And withoot it, it seemed, we’d be wantin’ a king
So he called in the polis and gave this decree–
Go an hunt oot the Stane and return it tae me
Wi’ a etc.
So the polis went beetlin’ up tae the North
They huntit the Clyde and they huntit the Forth
But the wild folk up yonder just kiddit them a’
Fur they didnae believe it was magic at a’
Wi’ a etc.
Noo the Provost o’ Glesca, Sir Victor by name
Wis awfy pit oot whan he heard o’ the Stane
So he offered the statues that staun in the Square
That the High Church’s masons might mak a few mair.
Wi’ a etc.
When the Dean o Westminster wi this was acquaint
He sent fur Sir Victor and made him a saint,
“Noo it’s nae good you sending your statues doon here”
Said the Dean, “but you’ve gied me a right good idea.”
Wi’ a etc.
So he quarried a stane o the very same stuff
An he dressed it a’ up till it looked like enough
Then he sent for the press and announced that the Stane
Had been found and returned tae Westminster again.
Wi’ a etc.
When the reivers found oot what Westminster had done,
They went aboot diggin up stanes by the ton,
And fur each wan they feenished they entered the claim
That this was the true and original stane.
Wi’ a etc.
Noo the cream o the joke still remains tae be telt,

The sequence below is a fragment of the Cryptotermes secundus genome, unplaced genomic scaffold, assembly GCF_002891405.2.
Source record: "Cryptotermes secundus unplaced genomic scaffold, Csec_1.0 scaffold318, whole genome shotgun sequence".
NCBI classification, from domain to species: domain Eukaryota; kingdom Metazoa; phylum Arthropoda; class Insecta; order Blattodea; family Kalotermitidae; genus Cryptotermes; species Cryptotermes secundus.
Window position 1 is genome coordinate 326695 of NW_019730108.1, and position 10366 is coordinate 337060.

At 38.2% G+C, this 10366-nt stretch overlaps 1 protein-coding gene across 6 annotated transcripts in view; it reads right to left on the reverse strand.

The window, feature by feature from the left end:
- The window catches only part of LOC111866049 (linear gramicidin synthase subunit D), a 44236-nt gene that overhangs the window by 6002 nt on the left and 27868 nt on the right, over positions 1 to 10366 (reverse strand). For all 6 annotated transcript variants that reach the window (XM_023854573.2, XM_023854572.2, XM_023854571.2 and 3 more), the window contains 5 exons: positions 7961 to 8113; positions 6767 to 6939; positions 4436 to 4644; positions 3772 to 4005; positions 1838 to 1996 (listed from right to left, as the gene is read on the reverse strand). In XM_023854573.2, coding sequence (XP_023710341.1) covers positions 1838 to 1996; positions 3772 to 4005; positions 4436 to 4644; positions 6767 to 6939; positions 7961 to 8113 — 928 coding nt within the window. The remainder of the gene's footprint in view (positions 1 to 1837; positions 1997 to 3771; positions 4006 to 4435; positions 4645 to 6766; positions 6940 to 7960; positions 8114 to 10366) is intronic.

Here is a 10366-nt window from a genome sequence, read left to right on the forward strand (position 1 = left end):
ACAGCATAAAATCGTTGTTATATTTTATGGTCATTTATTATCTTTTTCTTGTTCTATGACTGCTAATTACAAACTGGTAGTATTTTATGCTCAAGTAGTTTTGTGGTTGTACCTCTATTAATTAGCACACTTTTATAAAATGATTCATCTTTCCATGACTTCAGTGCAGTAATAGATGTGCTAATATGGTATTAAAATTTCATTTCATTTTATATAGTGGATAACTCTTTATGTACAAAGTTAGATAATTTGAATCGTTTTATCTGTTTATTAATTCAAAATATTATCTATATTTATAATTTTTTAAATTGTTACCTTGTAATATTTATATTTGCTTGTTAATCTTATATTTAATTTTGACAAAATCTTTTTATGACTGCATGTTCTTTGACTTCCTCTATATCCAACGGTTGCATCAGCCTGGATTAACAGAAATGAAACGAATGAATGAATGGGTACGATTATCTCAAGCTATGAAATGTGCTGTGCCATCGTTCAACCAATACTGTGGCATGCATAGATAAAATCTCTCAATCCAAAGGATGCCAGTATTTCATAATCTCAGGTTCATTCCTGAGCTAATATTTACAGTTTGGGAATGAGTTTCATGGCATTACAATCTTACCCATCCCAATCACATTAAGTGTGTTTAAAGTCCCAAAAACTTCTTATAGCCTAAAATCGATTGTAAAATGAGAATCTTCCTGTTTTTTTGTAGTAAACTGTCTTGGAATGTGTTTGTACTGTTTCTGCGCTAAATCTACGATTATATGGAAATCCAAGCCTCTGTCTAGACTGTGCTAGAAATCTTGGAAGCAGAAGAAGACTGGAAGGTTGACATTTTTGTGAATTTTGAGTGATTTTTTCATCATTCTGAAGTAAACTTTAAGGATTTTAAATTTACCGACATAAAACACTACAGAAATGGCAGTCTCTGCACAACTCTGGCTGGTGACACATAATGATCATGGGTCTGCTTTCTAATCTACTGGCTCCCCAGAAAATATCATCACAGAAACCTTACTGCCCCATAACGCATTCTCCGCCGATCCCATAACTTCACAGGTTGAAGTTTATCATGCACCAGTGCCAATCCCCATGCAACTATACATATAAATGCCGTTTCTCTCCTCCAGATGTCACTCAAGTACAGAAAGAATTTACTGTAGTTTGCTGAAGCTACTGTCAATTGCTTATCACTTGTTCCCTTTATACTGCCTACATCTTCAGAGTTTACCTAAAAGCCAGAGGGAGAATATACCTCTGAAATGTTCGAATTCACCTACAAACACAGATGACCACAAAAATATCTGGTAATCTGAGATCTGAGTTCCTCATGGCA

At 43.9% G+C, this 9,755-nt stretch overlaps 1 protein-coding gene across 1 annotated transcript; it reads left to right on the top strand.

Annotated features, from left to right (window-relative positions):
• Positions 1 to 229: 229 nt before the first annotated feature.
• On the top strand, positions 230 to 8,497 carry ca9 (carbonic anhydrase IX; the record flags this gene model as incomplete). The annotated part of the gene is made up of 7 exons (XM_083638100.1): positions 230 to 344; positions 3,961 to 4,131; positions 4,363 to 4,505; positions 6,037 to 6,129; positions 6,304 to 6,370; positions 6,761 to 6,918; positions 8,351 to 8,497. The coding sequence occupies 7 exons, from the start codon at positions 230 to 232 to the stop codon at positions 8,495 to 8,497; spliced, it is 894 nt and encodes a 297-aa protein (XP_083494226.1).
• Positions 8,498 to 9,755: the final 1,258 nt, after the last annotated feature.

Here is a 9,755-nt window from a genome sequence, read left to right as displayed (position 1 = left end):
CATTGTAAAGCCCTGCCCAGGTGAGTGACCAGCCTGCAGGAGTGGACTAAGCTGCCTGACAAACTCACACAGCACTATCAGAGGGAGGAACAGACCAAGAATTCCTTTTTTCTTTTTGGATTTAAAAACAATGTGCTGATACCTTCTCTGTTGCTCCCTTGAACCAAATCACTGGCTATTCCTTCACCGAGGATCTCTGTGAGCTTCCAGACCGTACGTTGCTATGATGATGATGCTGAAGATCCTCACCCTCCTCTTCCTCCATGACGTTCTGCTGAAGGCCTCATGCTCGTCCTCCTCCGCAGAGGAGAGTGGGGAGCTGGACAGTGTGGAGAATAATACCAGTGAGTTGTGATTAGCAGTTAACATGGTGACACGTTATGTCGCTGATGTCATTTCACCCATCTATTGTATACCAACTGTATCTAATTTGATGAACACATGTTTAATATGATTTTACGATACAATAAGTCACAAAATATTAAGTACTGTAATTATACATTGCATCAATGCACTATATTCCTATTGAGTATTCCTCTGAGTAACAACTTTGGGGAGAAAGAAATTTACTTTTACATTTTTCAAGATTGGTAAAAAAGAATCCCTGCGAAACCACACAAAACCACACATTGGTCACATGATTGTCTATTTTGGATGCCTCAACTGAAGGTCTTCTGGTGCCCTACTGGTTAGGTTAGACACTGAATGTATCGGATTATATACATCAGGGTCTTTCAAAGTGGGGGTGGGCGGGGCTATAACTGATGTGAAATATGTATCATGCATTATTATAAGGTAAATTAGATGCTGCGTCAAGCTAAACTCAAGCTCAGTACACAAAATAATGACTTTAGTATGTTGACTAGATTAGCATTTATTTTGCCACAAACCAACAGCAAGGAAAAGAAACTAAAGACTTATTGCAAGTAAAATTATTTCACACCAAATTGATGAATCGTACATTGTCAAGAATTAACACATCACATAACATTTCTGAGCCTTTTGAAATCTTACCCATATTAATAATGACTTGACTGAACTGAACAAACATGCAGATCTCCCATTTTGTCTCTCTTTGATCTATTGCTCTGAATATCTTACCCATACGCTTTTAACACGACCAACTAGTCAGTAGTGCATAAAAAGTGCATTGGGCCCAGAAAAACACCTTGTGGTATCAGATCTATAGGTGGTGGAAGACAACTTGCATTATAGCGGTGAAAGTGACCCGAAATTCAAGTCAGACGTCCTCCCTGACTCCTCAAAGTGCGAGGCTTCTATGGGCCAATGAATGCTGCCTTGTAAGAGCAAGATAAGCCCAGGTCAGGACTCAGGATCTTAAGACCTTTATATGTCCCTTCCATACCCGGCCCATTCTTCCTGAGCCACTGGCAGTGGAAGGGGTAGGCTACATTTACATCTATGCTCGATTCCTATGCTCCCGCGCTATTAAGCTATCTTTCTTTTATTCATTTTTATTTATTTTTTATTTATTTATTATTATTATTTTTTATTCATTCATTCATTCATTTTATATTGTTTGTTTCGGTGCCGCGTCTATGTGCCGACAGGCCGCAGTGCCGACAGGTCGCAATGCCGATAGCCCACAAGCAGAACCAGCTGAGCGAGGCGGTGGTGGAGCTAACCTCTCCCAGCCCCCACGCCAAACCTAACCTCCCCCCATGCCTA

Fur the bloke that wis turnin’ them aff on the belt,
At the peak o production was so sorely pressed
That the real yin got bunged in alang wi the rest
Wi’ a etc
So if ever ye cam’ on a stane wi a ring,
Just sit yersel doon and appoint yersel King,
Fut there’s nane wud be able tae challenge yir claim
That you’d croont yersel King on the Destiny Stane
Wi’ a too-ra-li-oo-ra-li-oo-ra-li-ay.
The Lord Provost at the time was Sir Victor Warren (Progressive, which roughly meant Conservative), who held the post from 1949-1952. He was an implacable foe of the Scottish Nationalists, and some fanatics daubed the front of his house with the words, “in very large letters, LONDON’S OFFICE BOY, SCOTLAND’S QUISLING, and in even larger letters underneath the word TRAITOR.” (- Harry Diamond’s fascinating memoirs.) You see today’s invective I mentioned last time has a long history.
The Attorney General, Sir Hartley Shawcross, made a statement in the Commons on April 1, 1951 – a significant date, surely, for the reivers had made fools of the authorities – saying that no action would be taken against them, his reason being that he did not think it was in the public interest that he should direct criminal proceedings to be taken:”I have no desire to provide these individuals with the opportunity either of being regarded by their followers as martyrs if convicted or as heroes if they are not convicted.”
The Dean was Alan Campbell Don, KCVO, D.D. (1885–1966), ironically a Scot, born in Dundee, where he served from 1921 to 1931 as Provost of St Paul’s Cathedral. He broadcast an appeal for the return of the Stone, and I’m sure there were many who believed that had some effect. The Square is George Square, home to the Council Chambers and many statues, including an 80-foot-high column in the centre featuring Sir Walter Scott, which was erected in 1837. Others (Wiki tells us) include the only known equestrian statues of a young Queen Victoria and her consort Prince Albert, poets Robert Burns and Thomas Campbell, inventor James Watt, chemist Thomas Graham, generals Sir John Moore, Lord Clyde and politicians William Ewart Gladstone, Robert Peel and James Oswald (1779-1853). That should have kept the masons busy for a good while.